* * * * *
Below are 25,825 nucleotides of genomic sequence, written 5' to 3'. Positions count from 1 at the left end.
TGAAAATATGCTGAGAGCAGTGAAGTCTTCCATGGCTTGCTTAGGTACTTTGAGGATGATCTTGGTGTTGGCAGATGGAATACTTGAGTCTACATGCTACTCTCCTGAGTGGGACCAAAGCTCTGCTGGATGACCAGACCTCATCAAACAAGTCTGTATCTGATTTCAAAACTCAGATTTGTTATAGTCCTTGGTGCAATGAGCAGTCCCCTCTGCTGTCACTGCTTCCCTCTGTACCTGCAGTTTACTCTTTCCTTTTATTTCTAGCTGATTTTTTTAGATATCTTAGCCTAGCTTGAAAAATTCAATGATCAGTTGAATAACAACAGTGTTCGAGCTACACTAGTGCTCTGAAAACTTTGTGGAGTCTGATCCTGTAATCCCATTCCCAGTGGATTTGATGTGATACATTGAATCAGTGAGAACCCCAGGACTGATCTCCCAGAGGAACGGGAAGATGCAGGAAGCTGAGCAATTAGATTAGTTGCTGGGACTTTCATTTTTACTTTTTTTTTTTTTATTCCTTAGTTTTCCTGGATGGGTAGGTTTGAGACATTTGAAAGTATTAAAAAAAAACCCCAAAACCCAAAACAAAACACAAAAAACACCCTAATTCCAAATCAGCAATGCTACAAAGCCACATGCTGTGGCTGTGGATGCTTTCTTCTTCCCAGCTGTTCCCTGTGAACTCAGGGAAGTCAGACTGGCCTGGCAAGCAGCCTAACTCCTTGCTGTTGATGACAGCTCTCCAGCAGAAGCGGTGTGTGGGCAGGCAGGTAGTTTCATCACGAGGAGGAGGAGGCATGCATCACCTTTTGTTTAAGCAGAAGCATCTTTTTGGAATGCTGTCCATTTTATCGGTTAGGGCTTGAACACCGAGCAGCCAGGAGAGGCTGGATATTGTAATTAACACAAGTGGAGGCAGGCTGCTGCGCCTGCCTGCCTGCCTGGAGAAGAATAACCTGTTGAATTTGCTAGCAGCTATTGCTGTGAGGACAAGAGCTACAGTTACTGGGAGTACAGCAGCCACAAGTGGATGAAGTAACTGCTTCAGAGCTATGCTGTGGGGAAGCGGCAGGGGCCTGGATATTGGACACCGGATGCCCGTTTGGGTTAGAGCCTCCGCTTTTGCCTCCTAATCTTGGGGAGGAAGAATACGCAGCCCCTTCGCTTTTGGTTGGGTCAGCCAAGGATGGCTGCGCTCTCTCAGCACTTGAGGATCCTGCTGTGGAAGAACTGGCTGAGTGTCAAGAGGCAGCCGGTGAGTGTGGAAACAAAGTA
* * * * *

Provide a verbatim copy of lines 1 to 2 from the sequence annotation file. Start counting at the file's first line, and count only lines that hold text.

Below are 25,825 nucleotides of genomic sequence, written 5' to 3'. Positions count from 1 at the left end.
TGAAAATATGCTGAGAGCAGTGAAGTCTTCCATGGCTTGCTTAGGTACTTTGAGGATGATCTTGGTGTTGGCAGATGGAATACTTGAGTCTACATGCTACTCTCCTGAGTGGGACCAAAGCTCTGCTGGATGACCAGACCTCATCAAACAAGTCTGTATCTGATTTCAAAACTCAGATTTGTTATAGTCCTTGGTGCAATGAGCAGTCCCCTCTGCTGTCACTGCTTCCCTCTGTACCTGCAGTTTACTCTTTCCTTTTATTTCTAGCTGATTTTTTTAGATATCTTAGCCTAGCTTGAAAAATTCAATGATCAGTTGAATAACAACAGTGTTCGAGCTACACTAGTGCTCTGAAAACTTTGTGGAGTCTGATCCTGTAATCCCATTCCCAGTGGATTTGATGTGATACATTGAATCAGTGAGAACCCCAGGACTGATCTCCCAGAGGAACGGGAAGATGCAGGAAGCTGAGCAATTAGATTAGTTGCTGGGACTTTCATTTTTACTTTTTTTTTTTTTATTCCTTAGTTTTCCTGGATGGGTAGGTTTGAGACATTTGAAAGTATTAAAAAAAAACCCCAAAACCCAAAACAAAACACAAAAAACACCCTAATTCCAAATCAGCAATGCTACAAAGCCACATGCTGTGGCTGTGGATGCTTTCTTCTTCCCAGCTGTTCCCTGTGAACTCAGGGAAGTCAGACTGGCCTGGCAAGCAGCCTAACTCCTTGCTGTTGATGACAGCTCTCCAGCAGAAGCGGTGTGTGGGCAGGCAGGTAGTTTCATCACGAGGAGGAGGAGGCATGCATCACCTTTTGTTTAAGCAGAAGCATCTTTTTGGAATGCTGTCCATTTTATCGGTTAGGGCTTGAACACCGAGCAGCCAGGAGAGGCTGGATATTGTAATTAACACAAGTGGAGGCAGGCTGCTGCGCCTGCCTGCCTGCCTGGAGAAGAATAACCTGTTGAATTTGCTAGCAGCTATTGCTGTGAGGACAAGAGCTACAGTTACTGGGAGTACAGCAGCCACAAGTGGATGAAGTAACTGCTTCAGAGCTATGCTGTGGGGAAGCGGCAGGGGCCTGGATATTGGACACCGGATGCCCGTTTGGGTTAGAGCCTCCGCTTTTGCCTCCTAATCTTGGGGAGGAAGAATACGCAGCCCCTTCGCTTTTGGTTGGGTCAGCCAAGGATGGCTGCGCTCTCTCAGCACTTGAGGATCCTGCTGTGGAAGAACTGGCTGAGTGTCAAGAGGCAGCCGGTGAGTGTGGAAACAAAGTA